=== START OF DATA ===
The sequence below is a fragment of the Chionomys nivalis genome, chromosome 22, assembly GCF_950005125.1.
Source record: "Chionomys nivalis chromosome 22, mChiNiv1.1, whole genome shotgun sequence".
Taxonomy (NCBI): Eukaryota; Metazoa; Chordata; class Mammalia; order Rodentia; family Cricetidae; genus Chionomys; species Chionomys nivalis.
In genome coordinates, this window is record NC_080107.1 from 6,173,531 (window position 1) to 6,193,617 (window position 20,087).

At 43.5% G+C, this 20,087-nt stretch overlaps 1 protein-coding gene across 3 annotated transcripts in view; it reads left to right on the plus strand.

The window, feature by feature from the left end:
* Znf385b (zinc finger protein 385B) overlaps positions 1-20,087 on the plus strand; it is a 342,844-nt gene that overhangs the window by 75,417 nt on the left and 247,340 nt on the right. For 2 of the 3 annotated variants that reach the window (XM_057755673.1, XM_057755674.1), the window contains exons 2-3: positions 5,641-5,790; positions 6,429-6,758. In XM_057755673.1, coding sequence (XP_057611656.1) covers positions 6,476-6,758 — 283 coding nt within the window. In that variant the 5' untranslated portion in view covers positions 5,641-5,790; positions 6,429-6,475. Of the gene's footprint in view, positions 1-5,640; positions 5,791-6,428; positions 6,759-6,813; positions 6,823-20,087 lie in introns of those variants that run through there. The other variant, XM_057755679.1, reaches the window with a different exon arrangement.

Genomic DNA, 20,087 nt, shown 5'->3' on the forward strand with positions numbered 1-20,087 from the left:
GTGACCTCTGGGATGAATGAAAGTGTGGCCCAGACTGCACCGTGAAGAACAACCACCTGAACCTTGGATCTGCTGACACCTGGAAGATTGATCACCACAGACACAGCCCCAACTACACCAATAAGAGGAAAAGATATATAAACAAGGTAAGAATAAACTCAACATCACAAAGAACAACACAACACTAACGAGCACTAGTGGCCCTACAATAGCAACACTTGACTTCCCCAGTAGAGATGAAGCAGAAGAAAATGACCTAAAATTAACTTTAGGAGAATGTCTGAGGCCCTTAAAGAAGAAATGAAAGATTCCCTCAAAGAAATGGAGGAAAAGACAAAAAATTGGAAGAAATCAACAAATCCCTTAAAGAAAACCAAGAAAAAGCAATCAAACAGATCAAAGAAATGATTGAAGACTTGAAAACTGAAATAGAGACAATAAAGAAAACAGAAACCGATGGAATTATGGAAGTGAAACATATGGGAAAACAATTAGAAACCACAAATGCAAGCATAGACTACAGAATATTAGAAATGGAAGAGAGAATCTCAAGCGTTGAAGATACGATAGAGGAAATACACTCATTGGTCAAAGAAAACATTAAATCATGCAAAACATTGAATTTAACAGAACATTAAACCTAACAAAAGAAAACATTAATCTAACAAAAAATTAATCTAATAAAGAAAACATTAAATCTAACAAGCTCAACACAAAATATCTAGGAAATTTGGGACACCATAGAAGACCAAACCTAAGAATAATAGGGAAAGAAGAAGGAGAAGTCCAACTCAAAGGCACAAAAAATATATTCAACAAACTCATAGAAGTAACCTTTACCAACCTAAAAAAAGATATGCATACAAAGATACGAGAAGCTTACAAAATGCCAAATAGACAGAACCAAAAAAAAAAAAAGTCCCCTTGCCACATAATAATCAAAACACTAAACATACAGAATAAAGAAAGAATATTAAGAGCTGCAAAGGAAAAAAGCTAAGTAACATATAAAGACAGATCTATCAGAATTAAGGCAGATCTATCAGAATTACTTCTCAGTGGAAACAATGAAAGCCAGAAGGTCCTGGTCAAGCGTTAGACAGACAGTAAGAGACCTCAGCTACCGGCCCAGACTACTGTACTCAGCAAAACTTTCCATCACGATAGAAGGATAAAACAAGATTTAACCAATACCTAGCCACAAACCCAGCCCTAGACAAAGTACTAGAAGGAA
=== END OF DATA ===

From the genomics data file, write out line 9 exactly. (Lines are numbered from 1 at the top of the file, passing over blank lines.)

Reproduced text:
GTGACCTCTGGGATGAATGAAAGTGTGGCCCAGACTGCACCGTGAAGAACAACCACCTGAACCTTGGATCTGCTGACACCTGGAAGATTGATCACCACAGACACAGCCCCAACTACACCAATAAGAGGAAAAGATATATAAACAAGGTAAGAATAAACTCAACATCACAAAGAACAACACAACACTAACGAGCACTAGTGGCCCTACAATAGCAACACTTGACTTCCCCAGTAGAGATGAAGCAGAAGAAAATGACCTAAAATTAACTTTAGGAGAATGTCTGAGGCCCTTAAAGAAGAAATGAAAGATTCCCTCAAAGAAATGGAGGAAAAGACAAAAAATTGGAAGAAATCAACAAATCCCTTAAAGAAAACCAAGAAAAAGCAATCAAACAGATCAAAGAAATGATTGAAGACTTGAAAACTGAAATAGAGACAATAAAGAAAACAGAAACCGATGGAATTATGGAAGTGAAACATATGGGAAAACAATTAGAAACCACAAATGCAAGCATAGACTACAGAATATTAGAAATGGAAGAGAGAATCTCAAGCGTTGAAGATACGATAGAGGAAATACACTCATTGGTCAAAGAAAACATTAAATCATGCAAAACATTGAATTTAACAGAACATTAAACCTAACAAAAGAAAACATTAATCTAACAAAAAATTAATCTAATAAAGAAAACATTAAATCTAACAAGCTCAACACAAAATATCTAGGAAATTTGGGACACCATAGAAGACCAAACCTAAGAATAATAGGGAAAGAAGAAGGAGAAGTCCAACTCAAAGGCACAAAAAATATATTCAACAAACTCATAGAAGTAACCTTTACCAACCTAAAAAAAGATATGCATACAAAGATACGAGAAGCTTACAAAATGCCAAATAGACAGAACCAAAAAAAAAAAAAGTCCCCTTGCCACATAATAATCAAAACACTAAACATACAGAATAAAGAAAGAATATTAAGAGCTGCAAAGGAAAAAAGCTAAGTAACATATAAAGACAGATCTATCAGAATTAAGGCAGATCTATCAGAATTACTTCTCAGTGGAAACAATGAAAGCCAGAAGGTCCTGGTCAAGCGTTAGACAGACAGTAAGAGACCTCAGCTACCGGCCCAGACTACTGTACTCAGCAAAACTTTCCATCACGATAGAAGGATAAAACAAGATTTAACCAATACCTAGCCACAAACCCAGCCCTAGACAAAGTACTAGAAGGAA